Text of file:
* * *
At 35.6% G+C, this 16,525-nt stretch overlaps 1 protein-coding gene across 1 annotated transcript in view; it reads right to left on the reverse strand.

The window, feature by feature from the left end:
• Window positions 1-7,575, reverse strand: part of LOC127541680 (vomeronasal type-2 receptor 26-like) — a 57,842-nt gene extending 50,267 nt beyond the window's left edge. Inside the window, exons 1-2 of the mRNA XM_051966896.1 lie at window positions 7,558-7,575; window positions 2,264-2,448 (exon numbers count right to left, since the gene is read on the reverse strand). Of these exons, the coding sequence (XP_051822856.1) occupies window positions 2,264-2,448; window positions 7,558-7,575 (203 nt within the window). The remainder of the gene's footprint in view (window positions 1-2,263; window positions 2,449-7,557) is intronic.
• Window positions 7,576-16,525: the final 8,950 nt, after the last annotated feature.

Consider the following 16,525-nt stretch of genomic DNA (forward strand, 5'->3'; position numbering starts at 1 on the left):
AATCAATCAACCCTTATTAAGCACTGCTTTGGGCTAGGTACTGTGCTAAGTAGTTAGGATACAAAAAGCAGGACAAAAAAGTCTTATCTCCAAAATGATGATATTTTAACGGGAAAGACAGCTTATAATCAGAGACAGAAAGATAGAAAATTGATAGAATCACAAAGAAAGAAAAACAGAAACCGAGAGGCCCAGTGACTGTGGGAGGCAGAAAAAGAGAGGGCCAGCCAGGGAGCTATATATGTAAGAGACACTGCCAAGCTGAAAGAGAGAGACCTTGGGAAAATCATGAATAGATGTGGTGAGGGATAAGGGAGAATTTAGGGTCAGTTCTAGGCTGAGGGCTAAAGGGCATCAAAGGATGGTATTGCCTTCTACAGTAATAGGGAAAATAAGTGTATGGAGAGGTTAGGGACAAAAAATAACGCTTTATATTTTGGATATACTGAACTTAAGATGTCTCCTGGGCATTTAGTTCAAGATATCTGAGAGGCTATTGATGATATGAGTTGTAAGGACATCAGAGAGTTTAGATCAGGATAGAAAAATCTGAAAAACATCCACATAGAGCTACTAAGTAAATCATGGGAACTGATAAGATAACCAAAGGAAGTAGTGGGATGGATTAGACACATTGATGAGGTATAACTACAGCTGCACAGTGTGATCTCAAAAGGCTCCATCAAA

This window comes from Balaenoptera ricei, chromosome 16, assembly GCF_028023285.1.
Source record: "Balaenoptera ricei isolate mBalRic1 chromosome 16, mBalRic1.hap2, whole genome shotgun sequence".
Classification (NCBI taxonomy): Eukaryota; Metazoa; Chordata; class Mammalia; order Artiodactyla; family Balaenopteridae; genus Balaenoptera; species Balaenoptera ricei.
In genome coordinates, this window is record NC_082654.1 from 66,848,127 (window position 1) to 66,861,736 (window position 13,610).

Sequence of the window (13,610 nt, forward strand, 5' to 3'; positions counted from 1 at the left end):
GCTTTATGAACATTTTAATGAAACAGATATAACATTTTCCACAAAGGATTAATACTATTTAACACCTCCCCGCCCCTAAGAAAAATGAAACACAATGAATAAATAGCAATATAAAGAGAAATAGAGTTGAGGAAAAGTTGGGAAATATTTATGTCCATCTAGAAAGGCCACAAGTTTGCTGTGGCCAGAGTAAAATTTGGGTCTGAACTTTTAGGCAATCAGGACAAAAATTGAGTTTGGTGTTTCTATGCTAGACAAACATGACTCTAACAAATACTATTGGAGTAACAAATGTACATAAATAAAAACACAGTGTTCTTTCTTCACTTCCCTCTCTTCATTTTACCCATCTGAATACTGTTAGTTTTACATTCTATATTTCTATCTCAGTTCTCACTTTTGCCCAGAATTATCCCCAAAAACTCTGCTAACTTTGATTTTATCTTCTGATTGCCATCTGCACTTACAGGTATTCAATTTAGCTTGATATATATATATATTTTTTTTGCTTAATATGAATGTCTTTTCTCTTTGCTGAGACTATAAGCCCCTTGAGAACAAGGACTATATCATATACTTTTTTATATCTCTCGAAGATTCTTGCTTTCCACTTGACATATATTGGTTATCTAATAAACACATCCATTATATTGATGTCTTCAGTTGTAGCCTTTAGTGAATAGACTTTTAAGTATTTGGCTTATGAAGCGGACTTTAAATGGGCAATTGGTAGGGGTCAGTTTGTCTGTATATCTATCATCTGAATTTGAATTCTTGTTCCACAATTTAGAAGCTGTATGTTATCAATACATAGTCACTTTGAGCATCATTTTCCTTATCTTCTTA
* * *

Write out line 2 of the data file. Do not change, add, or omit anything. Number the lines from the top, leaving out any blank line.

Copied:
The window, feature by feature from the left end: